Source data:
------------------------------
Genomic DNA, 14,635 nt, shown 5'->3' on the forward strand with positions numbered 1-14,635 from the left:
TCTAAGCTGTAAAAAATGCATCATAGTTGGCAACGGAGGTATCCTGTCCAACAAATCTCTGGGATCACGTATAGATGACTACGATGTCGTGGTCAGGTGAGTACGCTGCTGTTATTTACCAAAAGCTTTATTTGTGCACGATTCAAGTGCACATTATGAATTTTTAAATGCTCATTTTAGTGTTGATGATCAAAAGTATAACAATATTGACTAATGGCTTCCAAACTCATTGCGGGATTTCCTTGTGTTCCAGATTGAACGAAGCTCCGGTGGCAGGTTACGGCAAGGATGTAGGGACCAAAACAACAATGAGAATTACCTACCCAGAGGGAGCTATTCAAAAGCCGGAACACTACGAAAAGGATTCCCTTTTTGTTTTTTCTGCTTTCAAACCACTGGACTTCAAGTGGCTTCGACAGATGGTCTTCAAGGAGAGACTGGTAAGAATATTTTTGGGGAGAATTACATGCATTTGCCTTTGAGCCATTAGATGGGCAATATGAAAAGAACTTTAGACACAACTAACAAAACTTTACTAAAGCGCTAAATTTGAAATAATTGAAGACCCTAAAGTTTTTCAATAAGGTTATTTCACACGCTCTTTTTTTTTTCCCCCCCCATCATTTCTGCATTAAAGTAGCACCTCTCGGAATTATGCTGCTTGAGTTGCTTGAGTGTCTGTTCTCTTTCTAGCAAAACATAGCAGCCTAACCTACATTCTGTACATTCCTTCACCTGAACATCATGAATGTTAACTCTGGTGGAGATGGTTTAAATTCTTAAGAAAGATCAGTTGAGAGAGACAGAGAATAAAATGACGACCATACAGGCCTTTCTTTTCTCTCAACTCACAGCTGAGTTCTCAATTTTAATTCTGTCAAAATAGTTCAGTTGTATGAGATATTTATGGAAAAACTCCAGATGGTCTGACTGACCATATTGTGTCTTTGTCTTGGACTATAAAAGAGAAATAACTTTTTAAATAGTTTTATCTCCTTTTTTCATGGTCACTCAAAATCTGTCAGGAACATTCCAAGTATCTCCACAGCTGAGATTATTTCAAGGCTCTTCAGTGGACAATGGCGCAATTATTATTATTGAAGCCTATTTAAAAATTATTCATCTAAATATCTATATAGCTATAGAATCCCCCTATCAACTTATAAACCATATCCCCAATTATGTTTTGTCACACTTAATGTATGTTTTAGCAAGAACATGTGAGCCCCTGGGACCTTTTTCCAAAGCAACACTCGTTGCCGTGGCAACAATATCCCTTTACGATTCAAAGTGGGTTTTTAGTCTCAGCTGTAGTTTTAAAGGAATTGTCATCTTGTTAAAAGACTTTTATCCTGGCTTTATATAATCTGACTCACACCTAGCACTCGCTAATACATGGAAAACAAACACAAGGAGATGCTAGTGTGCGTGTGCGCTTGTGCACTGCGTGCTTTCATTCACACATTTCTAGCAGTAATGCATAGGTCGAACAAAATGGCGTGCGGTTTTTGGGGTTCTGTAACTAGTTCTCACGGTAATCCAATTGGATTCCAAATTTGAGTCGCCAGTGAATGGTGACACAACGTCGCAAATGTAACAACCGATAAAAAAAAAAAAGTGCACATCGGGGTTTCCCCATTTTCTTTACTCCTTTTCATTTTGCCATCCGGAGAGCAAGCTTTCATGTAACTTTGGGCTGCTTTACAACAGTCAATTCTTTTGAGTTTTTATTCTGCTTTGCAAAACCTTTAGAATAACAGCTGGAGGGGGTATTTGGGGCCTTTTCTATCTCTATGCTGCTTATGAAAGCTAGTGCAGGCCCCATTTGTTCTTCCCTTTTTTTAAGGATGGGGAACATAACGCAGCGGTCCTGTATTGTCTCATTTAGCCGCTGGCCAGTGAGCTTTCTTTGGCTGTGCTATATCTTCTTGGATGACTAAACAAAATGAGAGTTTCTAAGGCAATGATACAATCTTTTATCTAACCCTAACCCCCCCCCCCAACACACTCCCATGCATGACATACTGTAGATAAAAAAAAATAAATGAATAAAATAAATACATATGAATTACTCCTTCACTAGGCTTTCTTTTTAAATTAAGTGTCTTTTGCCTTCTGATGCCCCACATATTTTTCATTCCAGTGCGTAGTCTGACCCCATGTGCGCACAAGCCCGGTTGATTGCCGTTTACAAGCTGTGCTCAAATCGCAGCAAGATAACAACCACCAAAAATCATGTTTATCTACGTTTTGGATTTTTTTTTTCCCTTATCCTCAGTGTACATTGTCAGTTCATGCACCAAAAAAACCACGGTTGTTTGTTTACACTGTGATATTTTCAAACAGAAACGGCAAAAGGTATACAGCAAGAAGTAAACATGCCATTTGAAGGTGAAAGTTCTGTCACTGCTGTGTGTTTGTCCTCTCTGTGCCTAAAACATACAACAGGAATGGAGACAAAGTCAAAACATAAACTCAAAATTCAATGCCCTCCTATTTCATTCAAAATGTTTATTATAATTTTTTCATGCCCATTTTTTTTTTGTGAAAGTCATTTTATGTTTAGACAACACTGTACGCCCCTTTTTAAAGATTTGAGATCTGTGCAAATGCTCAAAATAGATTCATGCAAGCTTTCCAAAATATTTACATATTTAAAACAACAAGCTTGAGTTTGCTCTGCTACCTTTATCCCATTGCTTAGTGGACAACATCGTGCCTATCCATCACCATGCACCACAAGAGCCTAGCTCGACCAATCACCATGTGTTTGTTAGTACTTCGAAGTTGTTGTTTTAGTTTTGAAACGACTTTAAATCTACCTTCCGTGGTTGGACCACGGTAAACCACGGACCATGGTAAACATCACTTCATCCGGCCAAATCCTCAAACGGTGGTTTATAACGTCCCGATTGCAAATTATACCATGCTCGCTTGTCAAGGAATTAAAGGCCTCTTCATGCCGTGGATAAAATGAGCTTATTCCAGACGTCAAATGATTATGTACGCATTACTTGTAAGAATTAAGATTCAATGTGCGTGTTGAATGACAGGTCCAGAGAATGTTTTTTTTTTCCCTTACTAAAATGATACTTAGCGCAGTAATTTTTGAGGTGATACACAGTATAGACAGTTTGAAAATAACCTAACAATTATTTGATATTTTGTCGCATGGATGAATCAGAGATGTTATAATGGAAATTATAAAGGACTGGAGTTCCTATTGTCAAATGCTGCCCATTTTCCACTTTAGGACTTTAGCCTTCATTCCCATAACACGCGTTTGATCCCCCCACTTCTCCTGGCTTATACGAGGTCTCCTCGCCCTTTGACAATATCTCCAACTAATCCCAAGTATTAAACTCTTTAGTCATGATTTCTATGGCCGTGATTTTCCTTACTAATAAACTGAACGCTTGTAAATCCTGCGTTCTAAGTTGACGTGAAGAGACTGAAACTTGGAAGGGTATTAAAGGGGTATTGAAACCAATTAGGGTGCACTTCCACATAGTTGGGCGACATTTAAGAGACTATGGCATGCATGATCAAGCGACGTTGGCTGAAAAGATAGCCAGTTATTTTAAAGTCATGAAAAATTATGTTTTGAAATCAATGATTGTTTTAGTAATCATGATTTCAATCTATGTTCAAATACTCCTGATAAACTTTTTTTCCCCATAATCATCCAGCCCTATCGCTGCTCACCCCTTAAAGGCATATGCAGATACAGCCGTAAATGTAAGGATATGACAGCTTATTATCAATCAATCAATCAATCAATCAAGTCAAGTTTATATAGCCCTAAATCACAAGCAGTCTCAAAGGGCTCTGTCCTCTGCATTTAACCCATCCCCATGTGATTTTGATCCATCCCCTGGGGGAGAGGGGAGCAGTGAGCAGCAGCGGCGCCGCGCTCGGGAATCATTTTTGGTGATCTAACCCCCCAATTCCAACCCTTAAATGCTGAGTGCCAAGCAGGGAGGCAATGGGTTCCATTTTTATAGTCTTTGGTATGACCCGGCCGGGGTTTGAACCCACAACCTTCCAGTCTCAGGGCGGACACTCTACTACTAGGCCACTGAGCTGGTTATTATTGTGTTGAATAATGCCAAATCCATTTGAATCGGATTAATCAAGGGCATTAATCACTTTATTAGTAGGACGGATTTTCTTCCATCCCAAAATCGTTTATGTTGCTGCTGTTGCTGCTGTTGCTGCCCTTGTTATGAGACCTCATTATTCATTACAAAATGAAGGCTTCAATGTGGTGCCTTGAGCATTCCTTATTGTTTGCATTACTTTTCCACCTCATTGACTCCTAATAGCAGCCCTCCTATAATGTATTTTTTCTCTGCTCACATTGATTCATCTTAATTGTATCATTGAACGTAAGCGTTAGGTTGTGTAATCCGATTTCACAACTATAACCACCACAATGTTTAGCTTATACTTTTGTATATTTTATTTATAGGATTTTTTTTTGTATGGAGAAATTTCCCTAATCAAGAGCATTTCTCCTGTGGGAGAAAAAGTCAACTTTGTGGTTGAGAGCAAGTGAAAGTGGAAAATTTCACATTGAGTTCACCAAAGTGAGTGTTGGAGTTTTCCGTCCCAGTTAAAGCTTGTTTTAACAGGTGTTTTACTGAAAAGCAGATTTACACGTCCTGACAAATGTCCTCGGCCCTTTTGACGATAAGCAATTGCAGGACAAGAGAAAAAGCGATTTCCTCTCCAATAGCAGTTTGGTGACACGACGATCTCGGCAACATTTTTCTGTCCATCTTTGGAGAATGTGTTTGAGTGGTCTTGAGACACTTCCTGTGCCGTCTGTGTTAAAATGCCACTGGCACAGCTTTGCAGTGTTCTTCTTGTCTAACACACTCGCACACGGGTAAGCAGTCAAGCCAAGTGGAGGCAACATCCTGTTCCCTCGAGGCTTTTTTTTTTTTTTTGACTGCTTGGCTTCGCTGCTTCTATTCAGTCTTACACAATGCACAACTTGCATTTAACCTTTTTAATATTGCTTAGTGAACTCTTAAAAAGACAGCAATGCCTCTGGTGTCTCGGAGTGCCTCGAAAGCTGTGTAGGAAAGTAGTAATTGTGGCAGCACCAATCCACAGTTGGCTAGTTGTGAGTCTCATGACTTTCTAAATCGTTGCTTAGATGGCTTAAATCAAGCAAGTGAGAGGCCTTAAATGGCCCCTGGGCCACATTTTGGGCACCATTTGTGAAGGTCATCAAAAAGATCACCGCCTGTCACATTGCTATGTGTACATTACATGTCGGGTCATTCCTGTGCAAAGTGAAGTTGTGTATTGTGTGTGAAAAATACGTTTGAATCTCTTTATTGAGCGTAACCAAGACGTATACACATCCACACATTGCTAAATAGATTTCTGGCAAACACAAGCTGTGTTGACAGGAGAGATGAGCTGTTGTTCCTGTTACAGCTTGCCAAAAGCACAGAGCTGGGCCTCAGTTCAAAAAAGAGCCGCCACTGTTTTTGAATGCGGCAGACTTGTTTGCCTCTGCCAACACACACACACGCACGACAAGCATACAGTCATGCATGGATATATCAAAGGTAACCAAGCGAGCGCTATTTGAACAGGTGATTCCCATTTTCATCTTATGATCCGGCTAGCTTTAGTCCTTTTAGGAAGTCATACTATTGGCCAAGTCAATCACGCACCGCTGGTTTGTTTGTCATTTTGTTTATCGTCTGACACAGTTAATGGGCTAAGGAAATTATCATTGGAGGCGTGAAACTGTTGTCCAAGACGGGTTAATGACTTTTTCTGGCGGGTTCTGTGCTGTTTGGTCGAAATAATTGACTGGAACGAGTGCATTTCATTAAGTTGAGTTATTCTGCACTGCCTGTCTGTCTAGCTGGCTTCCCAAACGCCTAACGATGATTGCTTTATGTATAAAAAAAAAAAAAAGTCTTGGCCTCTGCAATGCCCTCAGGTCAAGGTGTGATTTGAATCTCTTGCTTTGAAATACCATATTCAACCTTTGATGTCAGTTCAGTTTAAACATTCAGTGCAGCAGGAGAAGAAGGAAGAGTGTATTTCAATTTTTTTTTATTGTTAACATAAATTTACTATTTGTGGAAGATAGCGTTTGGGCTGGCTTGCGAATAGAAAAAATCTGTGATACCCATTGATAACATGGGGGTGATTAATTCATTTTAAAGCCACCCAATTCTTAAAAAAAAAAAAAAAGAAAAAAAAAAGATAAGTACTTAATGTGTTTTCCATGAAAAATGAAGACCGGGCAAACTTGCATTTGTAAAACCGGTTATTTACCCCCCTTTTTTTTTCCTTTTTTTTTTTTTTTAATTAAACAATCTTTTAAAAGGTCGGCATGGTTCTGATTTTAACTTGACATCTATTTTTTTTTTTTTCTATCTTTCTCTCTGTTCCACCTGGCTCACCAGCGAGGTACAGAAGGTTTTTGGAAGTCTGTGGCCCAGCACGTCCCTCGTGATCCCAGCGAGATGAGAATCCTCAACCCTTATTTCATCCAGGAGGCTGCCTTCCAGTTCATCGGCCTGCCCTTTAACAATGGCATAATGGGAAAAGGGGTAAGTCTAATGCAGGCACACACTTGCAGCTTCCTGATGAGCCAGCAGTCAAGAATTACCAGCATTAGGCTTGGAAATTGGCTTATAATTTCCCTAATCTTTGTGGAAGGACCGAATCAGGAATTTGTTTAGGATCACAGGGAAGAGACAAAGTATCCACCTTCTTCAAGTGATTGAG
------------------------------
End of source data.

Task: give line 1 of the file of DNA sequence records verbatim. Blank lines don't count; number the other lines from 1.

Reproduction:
Genomic DNA, 14,635 nt, shown 5'->3' on the forward strand with positions numbered 1-14,635 from the left: